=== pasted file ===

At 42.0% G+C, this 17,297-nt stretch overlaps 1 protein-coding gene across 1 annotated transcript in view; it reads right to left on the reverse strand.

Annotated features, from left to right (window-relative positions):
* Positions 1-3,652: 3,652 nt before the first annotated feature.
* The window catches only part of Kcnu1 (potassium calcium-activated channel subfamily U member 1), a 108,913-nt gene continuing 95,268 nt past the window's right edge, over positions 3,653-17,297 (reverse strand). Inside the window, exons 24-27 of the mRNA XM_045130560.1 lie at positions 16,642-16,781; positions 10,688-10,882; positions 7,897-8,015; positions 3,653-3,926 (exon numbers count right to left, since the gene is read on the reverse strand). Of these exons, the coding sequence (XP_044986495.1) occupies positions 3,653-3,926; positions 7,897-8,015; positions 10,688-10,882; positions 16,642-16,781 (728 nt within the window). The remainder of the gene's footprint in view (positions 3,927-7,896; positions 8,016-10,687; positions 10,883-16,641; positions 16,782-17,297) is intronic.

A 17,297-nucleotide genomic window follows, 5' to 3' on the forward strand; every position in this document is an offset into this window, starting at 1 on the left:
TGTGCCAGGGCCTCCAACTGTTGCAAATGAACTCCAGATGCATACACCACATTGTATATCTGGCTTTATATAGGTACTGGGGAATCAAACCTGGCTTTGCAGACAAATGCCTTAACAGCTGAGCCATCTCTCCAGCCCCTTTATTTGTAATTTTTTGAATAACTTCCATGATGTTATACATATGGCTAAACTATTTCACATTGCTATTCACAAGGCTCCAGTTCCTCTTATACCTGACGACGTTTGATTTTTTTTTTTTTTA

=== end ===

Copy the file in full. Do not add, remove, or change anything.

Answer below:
At 42.0% G+C, this 17,297-nt stretch overlaps 1 protein-coding gene across 1 annotated transcript in view; it reads right to left on the reverse strand.

Annotated features, from left to right (window-relative positions):
* Positions 1-3,652: 3,652 nt before the first annotated feature.
* The window catches only part of Kcnu1 (potassium calcium-activated channel subfamily U member 1), a 108,913-nt gene continuing 95,268 nt past the window's right edge, over positions 3,653-17,297 (reverse strand). Inside the window, exons 24-27 of the mRNA XM_045130560.1 lie at positions 16,642-16,781; positions 10,688-10,882; positions 7,897-8,015; positions 3,653-3,926 (exon numbers count right to left, since the gene is read on the reverse strand). Of these exons, the coding sequence (XP_044986495.1) occupies positions 3,653-3,926; positions 7,897-8,015; positions 10,688-10,882; positions 16,642-16,781 (728 nt within the window). The remainder of the gene's footprint in view (positions 3,927-7,896; positions 8,016-10,687; positions 10,883-16,641; positions 16,782-17,297) is intronic.

A 17,297-nucleotide genomic window follows, 5' to 3' on the forward strand; every position in this document is an offset into this window, starting at 1 on the left:
TGTGCCAGGGCCTCCAACTGTTGCAAATGAACTCCAGATGCATACACCACATTGTATATCTGGCTTTATATAGGTACTGGGGAATCAAACCTGGCTTTGCAGACAAATGCCTTAACAGCTGAGCCATCTCTCCAGCCCCTTTATTTGTAATTTTTTGAATAACTTCCATGATGTTATACATATGGCTAAACTATTTCACATTGCTATTCACAAGGCTCCAGTTCCTCTTATACCTGACGACGTTTGATTTTTTTTTTTTTTA